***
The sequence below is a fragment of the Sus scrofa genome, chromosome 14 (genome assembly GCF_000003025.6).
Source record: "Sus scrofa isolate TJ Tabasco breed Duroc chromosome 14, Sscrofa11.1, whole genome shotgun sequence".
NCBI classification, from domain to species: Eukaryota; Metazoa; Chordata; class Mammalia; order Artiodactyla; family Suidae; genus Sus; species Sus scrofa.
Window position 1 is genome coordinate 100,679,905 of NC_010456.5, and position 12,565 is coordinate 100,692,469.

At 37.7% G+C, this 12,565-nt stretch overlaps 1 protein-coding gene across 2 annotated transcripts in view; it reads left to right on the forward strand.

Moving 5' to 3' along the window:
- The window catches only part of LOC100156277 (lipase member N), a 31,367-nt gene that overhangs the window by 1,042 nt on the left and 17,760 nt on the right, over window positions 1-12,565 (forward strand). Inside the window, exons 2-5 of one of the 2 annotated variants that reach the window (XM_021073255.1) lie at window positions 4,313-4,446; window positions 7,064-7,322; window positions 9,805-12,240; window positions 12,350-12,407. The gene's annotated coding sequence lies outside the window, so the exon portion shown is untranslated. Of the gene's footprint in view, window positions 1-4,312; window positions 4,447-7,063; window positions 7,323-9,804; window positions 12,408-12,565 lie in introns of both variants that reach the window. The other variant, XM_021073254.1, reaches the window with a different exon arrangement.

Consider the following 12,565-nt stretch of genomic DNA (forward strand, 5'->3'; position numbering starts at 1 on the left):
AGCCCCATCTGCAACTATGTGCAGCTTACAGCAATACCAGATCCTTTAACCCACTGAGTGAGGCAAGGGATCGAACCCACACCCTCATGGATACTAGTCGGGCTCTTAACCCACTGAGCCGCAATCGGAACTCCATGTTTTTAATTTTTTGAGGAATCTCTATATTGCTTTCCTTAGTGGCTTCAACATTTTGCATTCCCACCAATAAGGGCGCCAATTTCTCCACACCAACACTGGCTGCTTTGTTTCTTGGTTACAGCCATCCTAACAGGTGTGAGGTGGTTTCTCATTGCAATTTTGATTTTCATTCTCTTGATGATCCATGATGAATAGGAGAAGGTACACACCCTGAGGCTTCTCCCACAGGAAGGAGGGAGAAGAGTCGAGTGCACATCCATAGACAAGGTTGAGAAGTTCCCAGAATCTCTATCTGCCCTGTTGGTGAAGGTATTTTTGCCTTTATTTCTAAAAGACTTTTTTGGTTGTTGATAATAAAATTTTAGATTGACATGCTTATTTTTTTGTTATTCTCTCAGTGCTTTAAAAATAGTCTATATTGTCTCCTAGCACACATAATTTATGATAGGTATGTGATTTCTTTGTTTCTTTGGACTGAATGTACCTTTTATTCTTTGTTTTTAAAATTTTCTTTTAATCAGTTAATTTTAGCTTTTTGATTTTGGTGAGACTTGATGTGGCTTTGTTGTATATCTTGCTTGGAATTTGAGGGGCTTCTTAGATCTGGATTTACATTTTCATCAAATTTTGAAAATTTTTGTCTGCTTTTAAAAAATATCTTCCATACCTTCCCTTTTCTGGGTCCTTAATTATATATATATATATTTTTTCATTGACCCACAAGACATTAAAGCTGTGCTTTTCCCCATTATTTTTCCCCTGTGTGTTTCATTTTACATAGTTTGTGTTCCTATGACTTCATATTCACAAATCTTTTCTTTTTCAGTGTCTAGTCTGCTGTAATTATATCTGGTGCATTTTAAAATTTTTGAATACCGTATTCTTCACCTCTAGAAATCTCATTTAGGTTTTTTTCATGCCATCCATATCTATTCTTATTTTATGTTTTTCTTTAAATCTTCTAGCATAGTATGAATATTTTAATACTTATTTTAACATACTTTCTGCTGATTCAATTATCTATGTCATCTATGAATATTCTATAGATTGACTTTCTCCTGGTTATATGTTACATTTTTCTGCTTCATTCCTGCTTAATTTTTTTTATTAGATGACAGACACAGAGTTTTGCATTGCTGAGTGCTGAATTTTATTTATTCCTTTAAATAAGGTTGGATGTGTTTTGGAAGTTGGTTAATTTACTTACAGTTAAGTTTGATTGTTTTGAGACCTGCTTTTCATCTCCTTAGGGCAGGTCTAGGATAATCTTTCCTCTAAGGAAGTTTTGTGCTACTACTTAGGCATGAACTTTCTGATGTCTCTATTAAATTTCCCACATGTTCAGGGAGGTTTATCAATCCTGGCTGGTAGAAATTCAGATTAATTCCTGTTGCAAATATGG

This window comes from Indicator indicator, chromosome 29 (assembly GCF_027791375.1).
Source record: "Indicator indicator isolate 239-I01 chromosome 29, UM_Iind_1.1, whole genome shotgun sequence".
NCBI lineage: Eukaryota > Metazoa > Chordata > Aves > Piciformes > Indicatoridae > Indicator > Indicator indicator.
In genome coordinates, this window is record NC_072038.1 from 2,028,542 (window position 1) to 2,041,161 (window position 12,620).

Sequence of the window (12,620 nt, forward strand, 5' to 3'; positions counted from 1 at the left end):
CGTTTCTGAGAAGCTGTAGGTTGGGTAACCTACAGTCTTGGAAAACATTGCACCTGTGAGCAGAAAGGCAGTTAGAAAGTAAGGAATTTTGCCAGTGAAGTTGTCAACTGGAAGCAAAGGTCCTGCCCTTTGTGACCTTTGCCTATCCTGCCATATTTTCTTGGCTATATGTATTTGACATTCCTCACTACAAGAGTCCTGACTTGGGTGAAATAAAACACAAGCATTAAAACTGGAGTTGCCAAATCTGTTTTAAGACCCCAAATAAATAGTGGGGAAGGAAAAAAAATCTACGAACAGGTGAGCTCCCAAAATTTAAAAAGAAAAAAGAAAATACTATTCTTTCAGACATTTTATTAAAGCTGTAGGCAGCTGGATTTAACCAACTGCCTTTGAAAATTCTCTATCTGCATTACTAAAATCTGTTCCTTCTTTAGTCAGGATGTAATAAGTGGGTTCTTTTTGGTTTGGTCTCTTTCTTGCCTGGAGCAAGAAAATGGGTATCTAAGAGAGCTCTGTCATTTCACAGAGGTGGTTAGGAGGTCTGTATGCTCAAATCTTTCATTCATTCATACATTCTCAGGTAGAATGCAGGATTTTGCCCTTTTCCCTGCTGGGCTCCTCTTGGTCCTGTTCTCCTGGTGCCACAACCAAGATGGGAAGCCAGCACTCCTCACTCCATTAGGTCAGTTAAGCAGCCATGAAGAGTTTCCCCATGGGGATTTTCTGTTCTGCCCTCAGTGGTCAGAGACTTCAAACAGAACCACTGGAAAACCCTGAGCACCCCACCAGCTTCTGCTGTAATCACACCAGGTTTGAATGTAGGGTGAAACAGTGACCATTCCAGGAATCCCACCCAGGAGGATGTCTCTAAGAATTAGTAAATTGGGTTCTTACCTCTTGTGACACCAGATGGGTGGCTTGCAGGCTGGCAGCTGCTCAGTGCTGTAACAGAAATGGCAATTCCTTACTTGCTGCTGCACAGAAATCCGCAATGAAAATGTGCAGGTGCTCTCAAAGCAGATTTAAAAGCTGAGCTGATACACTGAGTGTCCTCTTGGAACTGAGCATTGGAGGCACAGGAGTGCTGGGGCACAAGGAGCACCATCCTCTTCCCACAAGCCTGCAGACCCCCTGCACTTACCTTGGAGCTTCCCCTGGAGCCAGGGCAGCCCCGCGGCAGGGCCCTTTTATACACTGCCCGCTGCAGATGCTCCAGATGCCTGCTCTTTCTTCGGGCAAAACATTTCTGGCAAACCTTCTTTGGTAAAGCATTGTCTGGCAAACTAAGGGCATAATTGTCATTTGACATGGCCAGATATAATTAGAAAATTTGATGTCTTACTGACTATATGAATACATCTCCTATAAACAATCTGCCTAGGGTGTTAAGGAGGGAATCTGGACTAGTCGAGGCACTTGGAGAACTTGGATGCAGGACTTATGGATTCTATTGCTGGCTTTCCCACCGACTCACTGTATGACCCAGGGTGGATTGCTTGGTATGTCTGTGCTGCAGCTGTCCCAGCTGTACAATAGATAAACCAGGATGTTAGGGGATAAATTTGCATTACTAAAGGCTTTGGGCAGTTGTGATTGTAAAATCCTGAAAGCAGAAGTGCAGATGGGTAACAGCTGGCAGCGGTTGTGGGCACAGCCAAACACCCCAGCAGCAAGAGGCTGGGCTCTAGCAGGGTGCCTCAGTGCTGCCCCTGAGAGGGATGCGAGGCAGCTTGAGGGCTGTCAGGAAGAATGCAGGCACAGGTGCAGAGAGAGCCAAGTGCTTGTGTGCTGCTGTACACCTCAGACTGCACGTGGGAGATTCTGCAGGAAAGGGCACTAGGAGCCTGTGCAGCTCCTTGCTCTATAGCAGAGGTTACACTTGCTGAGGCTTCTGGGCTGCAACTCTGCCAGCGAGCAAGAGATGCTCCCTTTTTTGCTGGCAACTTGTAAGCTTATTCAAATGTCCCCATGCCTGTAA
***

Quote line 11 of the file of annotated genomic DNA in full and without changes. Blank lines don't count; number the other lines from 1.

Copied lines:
Source record: "Indicator indicator isolate 239-I01 chromosome 29, UM_Iind_1.1, whole genome shotgun sequence".